“Ooh, young man, and we’ve not even been introduced,” cackled the old biddy into his face.
“Oh puh-lease,” murmured the watching Woodgnome, looking almost as green as Luc turned under the blast of the old woman’s breath.
“I – I – I . . .” stammered the boy.
“Well get on with it,” she said. “Over we go. Can’t think of the last time a young lad gave me a ride.” She cackled again.
Luc splashed out into the water. He was making heavy weather of it by halfway, although possibly the amount of blood occupied keeping his face that interesting shade of vermilion under the hag’s continual barrage of ribald remarks left less to supply his muscles. At last, gasping, he deposited his burden on the bank and bowed, hands on his knees, trying to get his breath back.
“Hmm, maybe you’re right, not such a bad seat,” said the Woodgnome with the air of a connoisseur.
“I’m always right,” returned Cobweb absently. “Oh hang on, here it comes.” She picked up a brazil nut, muttering, and began to nibble at it in tiny, angry bites.
“Well done, thou true and noble knight to be,” said a voice. It was the sort of voice that suggests valuable metals of your choice, possibly with a small backing orchestra composed largely of strings and woodwinds.
Luc straightened, gaping. On the edge of the river stood a beauteous maiden clad in white samite. Well, all right, cotton. Have you ever tried to clean white samite in the boil wash? Then don’t criticise: white cotton is a lot more practical. Her long golden hair gleamed as only hair in shampoo adverts and cheap potboilers not a bit like the present literary effort can gleam.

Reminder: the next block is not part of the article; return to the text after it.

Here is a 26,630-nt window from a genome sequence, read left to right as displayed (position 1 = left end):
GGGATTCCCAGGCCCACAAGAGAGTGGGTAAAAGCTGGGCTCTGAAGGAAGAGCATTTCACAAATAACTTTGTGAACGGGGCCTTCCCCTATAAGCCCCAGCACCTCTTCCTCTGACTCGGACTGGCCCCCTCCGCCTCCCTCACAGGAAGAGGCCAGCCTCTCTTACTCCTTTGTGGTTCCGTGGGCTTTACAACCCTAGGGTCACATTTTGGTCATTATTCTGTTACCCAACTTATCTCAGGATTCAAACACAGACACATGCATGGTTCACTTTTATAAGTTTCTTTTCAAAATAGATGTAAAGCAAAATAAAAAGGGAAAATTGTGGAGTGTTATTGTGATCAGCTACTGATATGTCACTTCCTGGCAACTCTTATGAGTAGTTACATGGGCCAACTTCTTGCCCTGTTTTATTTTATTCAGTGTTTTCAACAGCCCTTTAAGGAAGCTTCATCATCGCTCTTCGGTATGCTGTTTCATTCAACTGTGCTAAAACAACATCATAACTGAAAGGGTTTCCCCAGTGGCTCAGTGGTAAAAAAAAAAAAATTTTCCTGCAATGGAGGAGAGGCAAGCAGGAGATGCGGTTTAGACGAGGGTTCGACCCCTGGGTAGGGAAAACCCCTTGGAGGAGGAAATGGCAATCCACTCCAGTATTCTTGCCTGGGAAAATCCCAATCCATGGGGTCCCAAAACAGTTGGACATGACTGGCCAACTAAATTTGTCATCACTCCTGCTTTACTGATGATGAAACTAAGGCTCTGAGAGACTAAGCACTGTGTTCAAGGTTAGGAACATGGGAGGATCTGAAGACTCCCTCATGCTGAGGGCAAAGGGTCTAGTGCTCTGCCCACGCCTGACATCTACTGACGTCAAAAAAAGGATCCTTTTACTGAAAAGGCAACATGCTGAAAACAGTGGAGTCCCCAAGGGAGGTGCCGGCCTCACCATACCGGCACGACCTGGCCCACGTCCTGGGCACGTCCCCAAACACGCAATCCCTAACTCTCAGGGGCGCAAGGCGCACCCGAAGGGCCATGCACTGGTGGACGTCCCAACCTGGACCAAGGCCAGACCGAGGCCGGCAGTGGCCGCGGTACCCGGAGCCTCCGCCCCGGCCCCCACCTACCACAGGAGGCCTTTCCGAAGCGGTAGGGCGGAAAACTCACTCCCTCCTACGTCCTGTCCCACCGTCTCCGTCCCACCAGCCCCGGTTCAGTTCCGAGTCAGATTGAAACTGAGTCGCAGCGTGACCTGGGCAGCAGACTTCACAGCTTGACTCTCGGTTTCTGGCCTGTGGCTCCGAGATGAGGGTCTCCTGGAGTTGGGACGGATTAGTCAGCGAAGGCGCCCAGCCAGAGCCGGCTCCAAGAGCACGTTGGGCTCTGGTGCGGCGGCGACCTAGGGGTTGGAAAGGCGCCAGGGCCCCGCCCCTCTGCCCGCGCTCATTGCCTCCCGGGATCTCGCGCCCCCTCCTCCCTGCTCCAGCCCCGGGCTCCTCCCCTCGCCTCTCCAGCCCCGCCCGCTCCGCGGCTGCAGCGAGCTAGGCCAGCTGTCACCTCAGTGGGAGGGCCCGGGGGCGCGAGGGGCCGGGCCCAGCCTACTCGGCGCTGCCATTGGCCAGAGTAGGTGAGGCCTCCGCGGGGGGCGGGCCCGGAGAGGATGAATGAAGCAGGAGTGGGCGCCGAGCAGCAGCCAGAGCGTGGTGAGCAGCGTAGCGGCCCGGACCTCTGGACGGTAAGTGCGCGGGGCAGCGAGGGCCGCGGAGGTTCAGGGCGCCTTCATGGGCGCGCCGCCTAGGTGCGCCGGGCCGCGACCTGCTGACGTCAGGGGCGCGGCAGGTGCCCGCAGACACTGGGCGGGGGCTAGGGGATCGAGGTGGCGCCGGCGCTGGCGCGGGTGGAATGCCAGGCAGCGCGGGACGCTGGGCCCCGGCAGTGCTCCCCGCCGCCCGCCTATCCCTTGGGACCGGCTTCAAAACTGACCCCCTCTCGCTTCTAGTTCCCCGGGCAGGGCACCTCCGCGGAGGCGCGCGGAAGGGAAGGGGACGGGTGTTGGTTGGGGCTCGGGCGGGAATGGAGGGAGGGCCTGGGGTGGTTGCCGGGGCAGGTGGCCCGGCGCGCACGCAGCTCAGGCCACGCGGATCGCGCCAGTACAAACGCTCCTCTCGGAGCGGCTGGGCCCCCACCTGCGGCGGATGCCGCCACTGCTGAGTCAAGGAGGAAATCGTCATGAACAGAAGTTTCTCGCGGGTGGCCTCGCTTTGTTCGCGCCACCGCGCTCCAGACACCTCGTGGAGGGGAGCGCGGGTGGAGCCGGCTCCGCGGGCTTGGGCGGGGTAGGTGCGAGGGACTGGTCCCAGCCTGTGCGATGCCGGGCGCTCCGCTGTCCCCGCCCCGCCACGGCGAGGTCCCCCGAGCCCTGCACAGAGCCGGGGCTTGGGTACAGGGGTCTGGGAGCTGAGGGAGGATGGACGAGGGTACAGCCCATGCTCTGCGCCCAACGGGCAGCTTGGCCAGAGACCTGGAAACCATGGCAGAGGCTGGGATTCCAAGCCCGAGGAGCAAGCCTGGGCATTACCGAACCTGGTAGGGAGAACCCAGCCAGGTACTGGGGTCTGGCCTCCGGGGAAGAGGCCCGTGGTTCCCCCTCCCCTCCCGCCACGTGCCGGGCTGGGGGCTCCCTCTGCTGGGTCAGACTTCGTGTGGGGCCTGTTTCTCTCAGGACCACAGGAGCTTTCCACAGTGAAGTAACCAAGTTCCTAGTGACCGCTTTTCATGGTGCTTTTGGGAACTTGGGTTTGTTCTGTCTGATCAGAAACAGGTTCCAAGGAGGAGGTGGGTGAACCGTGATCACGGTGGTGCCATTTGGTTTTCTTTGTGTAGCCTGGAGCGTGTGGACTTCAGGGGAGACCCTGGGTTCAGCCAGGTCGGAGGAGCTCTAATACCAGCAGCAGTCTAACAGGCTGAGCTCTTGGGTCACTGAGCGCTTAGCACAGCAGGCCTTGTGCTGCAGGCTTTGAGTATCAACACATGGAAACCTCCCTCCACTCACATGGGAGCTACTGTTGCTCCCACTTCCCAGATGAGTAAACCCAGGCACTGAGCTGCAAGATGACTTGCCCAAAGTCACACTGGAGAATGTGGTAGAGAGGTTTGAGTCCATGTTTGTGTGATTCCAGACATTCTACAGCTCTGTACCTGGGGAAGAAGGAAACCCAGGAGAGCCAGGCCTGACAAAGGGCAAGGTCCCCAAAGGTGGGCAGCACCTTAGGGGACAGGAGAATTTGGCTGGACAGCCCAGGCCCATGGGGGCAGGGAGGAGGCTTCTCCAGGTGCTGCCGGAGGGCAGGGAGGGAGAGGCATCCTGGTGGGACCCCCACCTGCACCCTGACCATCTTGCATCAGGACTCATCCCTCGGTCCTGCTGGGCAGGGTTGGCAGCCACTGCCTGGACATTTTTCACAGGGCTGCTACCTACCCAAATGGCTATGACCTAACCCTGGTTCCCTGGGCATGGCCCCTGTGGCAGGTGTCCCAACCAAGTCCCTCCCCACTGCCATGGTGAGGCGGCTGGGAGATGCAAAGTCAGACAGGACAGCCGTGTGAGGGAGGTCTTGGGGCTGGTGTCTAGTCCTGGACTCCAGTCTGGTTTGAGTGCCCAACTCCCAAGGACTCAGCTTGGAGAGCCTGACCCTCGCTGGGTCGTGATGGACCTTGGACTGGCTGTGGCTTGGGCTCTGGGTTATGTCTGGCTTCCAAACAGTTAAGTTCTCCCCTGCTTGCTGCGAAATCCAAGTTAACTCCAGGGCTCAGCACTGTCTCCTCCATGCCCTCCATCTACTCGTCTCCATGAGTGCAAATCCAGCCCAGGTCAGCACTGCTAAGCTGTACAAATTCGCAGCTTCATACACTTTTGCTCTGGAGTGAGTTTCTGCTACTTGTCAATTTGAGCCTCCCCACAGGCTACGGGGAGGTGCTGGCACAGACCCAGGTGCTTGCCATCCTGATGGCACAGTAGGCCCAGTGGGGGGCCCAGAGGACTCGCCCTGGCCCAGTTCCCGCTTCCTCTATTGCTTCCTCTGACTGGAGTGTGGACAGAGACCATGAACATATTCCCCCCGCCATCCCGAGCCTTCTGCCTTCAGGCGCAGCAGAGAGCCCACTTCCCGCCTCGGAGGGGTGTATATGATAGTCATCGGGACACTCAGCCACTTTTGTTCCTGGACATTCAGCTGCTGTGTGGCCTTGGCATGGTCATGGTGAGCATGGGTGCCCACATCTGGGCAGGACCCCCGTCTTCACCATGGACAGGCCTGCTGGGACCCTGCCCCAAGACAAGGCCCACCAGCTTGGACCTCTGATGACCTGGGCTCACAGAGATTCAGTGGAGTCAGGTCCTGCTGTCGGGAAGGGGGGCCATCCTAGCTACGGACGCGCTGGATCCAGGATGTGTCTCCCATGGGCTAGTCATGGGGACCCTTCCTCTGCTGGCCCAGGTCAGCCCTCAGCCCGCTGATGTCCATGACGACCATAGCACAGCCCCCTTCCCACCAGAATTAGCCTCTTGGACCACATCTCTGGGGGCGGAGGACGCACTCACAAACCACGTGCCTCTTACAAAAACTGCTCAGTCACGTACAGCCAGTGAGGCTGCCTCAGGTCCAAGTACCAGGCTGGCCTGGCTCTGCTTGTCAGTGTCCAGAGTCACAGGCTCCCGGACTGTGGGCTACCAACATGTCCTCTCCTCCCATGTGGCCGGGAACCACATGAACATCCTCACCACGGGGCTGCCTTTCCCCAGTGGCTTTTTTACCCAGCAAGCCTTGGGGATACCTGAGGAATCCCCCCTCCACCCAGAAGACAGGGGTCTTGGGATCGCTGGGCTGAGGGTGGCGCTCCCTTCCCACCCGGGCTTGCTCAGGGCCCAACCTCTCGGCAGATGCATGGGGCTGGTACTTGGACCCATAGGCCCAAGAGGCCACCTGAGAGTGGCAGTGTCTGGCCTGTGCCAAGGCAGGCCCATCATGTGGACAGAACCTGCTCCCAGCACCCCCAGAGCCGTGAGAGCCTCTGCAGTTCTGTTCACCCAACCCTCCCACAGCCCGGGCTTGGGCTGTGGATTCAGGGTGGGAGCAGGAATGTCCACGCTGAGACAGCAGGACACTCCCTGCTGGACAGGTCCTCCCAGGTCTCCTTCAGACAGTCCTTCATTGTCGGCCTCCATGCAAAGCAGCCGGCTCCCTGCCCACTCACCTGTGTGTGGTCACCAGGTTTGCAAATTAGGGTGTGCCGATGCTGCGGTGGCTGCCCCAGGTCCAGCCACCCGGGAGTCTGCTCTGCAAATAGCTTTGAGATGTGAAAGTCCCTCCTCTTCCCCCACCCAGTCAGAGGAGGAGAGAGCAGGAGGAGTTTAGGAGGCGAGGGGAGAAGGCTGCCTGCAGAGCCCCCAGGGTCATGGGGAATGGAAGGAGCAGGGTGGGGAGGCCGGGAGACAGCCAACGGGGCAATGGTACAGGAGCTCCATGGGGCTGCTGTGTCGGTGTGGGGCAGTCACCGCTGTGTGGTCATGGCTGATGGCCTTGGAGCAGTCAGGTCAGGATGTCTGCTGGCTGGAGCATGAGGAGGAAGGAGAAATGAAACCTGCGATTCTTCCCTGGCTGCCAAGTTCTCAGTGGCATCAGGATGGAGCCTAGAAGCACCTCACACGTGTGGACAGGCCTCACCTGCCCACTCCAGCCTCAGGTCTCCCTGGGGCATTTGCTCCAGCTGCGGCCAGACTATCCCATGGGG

Luc’s mouth hung open for so long that a passing squirrel briefly considered it as a pied à terre before deciding that he really wanted somewhere with gym membership and a better view.
“Lady,” he ventured at last.
“Luc,” she returned.
“Yes, I think we’ve established that,” she agreed with some asperity. “I’m the Lady, you’re Luc. You have carried me across the stream. Now I give you good advice. That’s how it works.”
Luc beamed. This was more like it. Only a few days into erranting and already he’d freed a beauteous maiden from a curse.
“Speak lady. Charge me with your quest.”
The watching Cobweb scowled, and nibbled her brazil nut harder. Curiously, the Woodgnome noted, the river bank under the beauteous maiden seemed to be crumbling with each bite.
“Go not to the ca- eek!” The undermined riverbank gave way, depositing the whiteclad visitor into several feet of muddy riverwater.
“Go not to the ceek? Be this some sort of riddle, lady?” said the bemused Luc. His only answer was a hand, clad in white – cotton – waving a walking stick from the depths.
“Nice bit of sympathetic magic,” said the Woodgnome.
“Thank you. Being a boy he wouldn’t have taken advice anyway, but I won’t have Symbols interfering without even the courtesy of asking.”
Luc was still frowning over the mysterious message. At length he slapped his thigh in what he evidently felt was an impressive manner, since he did it again, hard enough to make himself wince.
“I shall go to the castle, and enquire of the noble lord there about this ceek. No doubt it is a monster that ravageth the land, the which I shall slay and thus come to be knighted.”
His patient horse, which had made its own way across the shallow ford only a little down from where Luc had crossed, snuffled at him affectionately. He leaped into the saddle, only remembering too late that the Fay’s parting gift made this an unwise gesture.
Far off, two vast cool unsympathetic intellects laughed themselves silly, and poured some more Rioja as Luc wound his way up to the grim, black, iron-bound gates of Castell Tin Goch